‘Who is sufficient for these things?’ asks Paul in one of his letters.  Who is sufficient to lead the church in telling what God has done, becoming the kind of society he speaks about in today’s epistle, living the transforming and transformed life where there is no longer Jew or Greek, slave or free, male or female, for we are all one in Christ Jesus. It is an impossible job, of course. Anyone offered it would surely respond instantly by saying, as bishops of old used to when they were dragged off to be consecrated, nolo episcopari:: I do not want this. Only a fool would want it.  But to be a fool for Christ is also at the core of the job-description.  For our next bishop, and for our new priests, this may be food for thought and prayer in the days that lie ahead.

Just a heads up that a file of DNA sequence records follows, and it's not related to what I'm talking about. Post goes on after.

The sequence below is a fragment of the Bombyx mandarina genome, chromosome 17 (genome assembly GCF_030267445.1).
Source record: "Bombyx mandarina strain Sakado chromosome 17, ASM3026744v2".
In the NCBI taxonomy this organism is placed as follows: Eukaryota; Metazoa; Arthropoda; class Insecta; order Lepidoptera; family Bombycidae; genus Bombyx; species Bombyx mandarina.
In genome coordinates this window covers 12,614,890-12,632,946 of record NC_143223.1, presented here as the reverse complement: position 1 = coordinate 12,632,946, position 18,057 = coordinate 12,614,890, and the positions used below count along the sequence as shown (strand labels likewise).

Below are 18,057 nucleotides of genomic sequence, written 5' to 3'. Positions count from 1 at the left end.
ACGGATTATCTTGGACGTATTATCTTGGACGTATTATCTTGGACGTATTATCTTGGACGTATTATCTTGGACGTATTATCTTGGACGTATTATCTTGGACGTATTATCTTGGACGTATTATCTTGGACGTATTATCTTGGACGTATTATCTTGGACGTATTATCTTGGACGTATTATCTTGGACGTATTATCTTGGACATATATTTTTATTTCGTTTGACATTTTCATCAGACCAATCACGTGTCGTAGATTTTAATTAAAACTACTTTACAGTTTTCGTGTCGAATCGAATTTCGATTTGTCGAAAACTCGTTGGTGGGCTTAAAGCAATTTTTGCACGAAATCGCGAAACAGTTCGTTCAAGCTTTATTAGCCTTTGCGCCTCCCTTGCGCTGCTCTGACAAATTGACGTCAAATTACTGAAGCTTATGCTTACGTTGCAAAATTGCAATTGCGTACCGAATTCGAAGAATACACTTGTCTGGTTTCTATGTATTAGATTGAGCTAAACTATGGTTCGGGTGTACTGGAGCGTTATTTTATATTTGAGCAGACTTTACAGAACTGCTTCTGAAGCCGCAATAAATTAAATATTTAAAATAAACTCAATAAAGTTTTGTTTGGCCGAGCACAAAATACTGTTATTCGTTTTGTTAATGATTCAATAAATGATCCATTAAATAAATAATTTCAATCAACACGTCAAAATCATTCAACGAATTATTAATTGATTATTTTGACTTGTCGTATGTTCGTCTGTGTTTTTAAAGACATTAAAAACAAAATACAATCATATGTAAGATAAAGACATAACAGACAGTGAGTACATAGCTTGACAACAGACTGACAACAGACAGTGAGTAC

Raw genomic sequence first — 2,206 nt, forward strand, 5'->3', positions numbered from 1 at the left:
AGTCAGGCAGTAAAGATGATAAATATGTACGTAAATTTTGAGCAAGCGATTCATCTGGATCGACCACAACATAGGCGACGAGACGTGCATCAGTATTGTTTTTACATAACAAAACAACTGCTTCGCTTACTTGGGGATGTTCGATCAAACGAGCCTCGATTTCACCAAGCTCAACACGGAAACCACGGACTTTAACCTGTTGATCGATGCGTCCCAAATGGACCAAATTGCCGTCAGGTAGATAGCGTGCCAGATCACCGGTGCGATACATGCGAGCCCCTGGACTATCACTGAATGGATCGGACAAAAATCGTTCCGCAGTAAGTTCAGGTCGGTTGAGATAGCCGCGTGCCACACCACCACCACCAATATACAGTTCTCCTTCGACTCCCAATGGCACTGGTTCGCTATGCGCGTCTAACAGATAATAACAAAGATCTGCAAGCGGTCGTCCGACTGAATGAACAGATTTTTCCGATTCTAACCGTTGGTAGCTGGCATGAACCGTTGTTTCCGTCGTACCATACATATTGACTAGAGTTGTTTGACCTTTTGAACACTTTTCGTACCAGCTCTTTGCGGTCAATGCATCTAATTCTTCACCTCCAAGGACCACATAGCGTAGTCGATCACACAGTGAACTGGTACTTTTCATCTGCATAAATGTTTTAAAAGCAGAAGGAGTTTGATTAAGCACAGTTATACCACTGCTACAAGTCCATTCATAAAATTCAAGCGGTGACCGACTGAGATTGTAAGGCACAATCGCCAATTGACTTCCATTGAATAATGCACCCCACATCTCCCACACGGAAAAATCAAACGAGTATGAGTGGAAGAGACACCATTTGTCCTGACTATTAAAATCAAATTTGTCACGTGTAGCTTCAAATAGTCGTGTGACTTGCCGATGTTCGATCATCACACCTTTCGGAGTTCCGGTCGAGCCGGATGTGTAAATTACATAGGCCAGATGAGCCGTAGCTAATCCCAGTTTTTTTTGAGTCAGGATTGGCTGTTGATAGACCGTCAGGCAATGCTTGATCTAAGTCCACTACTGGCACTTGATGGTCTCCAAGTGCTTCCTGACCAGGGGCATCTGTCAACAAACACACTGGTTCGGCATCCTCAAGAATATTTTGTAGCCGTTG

23 June 2013 (Trinity IV, the day before St John Baptist's Day)
Galatians 3.23-end; Luke 8.26-39
 
 

Friday, 21 June 2013

At St Chad's College Rector's Feast

Welcome to the St Chad’s College Rector’s Feast.

I’d like to join with the Principal and congratulate all of you for your outstanding achievements, not least in this year’s exam results.  It’s right to be celebrating success at this feast  as the year comes to an end. What I hope we all celebrate is success in the widest sense: the satisfaction of having travelled well for another year, having learned and grown in knowledge and our insight, deepened our relationships and enriched our lives.

This week, Palatinate is carrying a thought-provoking article ‘How to survive as a non-Christian at John’s’.  It speaks about our neighbours at St John’s being tucked in between ‘the supposed party animals at Cuth’s and the tiny semi-secret society that is Chad’s’. John’s people, says the author, seem to be the only ones who don’t seem to make much of an impression, reputation-wise, on the rest of the university apart from a vague sense of us being ‘religious types’.